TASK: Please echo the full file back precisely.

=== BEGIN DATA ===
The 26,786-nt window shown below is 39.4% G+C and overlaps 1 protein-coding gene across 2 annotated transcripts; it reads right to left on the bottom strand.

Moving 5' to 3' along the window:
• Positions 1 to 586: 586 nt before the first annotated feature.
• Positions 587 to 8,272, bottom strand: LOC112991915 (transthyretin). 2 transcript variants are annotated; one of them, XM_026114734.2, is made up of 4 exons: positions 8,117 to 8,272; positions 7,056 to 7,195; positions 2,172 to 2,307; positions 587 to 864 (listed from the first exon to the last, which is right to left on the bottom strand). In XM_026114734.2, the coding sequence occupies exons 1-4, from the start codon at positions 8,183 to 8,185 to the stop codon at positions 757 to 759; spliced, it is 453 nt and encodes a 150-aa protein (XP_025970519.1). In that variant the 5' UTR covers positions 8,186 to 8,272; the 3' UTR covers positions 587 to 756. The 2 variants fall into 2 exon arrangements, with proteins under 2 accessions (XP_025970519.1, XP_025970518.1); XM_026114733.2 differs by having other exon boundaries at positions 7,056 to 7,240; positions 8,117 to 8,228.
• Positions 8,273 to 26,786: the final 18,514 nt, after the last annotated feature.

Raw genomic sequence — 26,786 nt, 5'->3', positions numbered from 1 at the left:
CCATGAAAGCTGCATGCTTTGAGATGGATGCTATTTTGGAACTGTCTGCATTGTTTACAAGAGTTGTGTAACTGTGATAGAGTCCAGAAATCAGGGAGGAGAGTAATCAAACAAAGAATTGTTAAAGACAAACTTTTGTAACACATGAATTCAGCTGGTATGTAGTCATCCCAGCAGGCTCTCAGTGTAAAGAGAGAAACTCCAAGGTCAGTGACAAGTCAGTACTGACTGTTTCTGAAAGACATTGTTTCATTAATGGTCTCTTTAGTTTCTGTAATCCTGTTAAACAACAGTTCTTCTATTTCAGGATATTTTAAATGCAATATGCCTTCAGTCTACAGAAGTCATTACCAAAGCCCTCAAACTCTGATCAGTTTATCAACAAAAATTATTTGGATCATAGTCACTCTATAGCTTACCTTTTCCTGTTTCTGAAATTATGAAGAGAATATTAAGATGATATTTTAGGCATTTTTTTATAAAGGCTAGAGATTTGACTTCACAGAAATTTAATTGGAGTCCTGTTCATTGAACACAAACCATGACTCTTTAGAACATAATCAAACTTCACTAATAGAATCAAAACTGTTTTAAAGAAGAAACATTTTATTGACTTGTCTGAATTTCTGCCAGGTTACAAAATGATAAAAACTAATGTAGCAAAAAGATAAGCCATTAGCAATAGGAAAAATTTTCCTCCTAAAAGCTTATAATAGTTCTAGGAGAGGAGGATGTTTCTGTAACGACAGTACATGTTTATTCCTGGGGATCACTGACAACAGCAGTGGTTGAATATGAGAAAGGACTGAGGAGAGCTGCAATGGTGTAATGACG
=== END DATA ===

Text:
The 26,786-nt window shown below is 39.4% G+C and overlaps 1 protein-coding gene across 2 annotated transcripts; it reads right to left on the bottom strand.

Moving 5' to 3' along the window:
• Positions 1 to 586: 586 nt before the first annotated feature.
• Positions 587 to 8,272, bottom strand: LOC112991915 (transthyretin). 2 transcript variants are annotated; one of them, XM_026114734.2, is made up of 4 exons: positions 8,117 to 8,272; positions 7,056 to 7,195; positions 2,172 to 2,307; positions 587 to 864 (listed from the first exon to the last, which is right to left on the bottom strand). In XM_026114734.2, the coding sequence occupies exons 1-4, from the start codon at positions 8,183 to 8,185 to the stop codon at positions 757 to 759; spliced, it is 453 nt and encodes a 150-aa protein (XP_025970519.1). In that variant the 5' UTR covers positions 8,186 to 8,272; the 3' UTR covers positions 587 to 756. The 2 variants fall into 2 exon arrangements, with proteins under 2 accessions (XP_025970519.1, XP_025970518.1); XM_026114733.2 differs by having other exon boundaries at positions 7,056 to 7,240; positions 8,117 to 8,228.
• Positions 8,273 to 26,786: the final 18,514 nt, after the last annotated feature.

Raw genomic sequence — 26,786 nt, 5'->3', positions numbered from 1 at the left:
CCATGAAAGCTGCATGCTTTGAGATGGATGCTATTTTGGAACTGTCTGCATTGTTTACAAGAGTTGTGTAACTGTGATAGAGTCCAGAAATCAGGGAGGAGAGTAATCAAACAAAGAATTGTTAAAGACAAACTTTTGTAACACATGAATTCAGCTGGTATGTAGTCATCCCAGCAGGCTCTCAGTGTAAAGAGAGAAACTCCAAGGTCAGTGACAAGTCAGTACTGACTGTTTCTGAAAGACATTGTTTCATTAATGGTCTCTTTAGTTTCTGTAATCCTGTTAAACAACAGTTCTTCTATTTCAGGATATTTTAAATGCAATATGCCTTCAGTCTACAGAAGTCATTACCAAAGCCCTCAAACTCTGATCAGTTTATCAACAAAAATTATTTGGATCATAGTCACTCTATAGCTTACCTTTTCCTGTTTCTGAAATTATGAAGAGAATATTAAGATGATATTTTAGGCATTTTTTTATAAAGGCTAGAGATTTGACTTCACAGAAATTTAATTGGAGTCCTGTTCATTGAACACAAACCATGACTCTTTAGAACATAATCAAACTTCACTAATAGAATCAAAACTGTTTTAAAGAAGAAACATTTTATTGACTTGTCTGAATTTCTGCCAGGTTACAAAATGATAAAAACTAATGTAGCAAAAAGATAAGCCATTAGCAATAGGAAAAATTTTCCTCCTAAAAGCTTATAATAGTTCTAGGAGAGGAGGATGTTTCTGTAACGACAGTACATGTTTATTCCTGGGGATCACTGACAACAGCAGTGGTTGAATATGAGAAAGGACTGAGGAGAGCTGCAATGGTGTAATGACG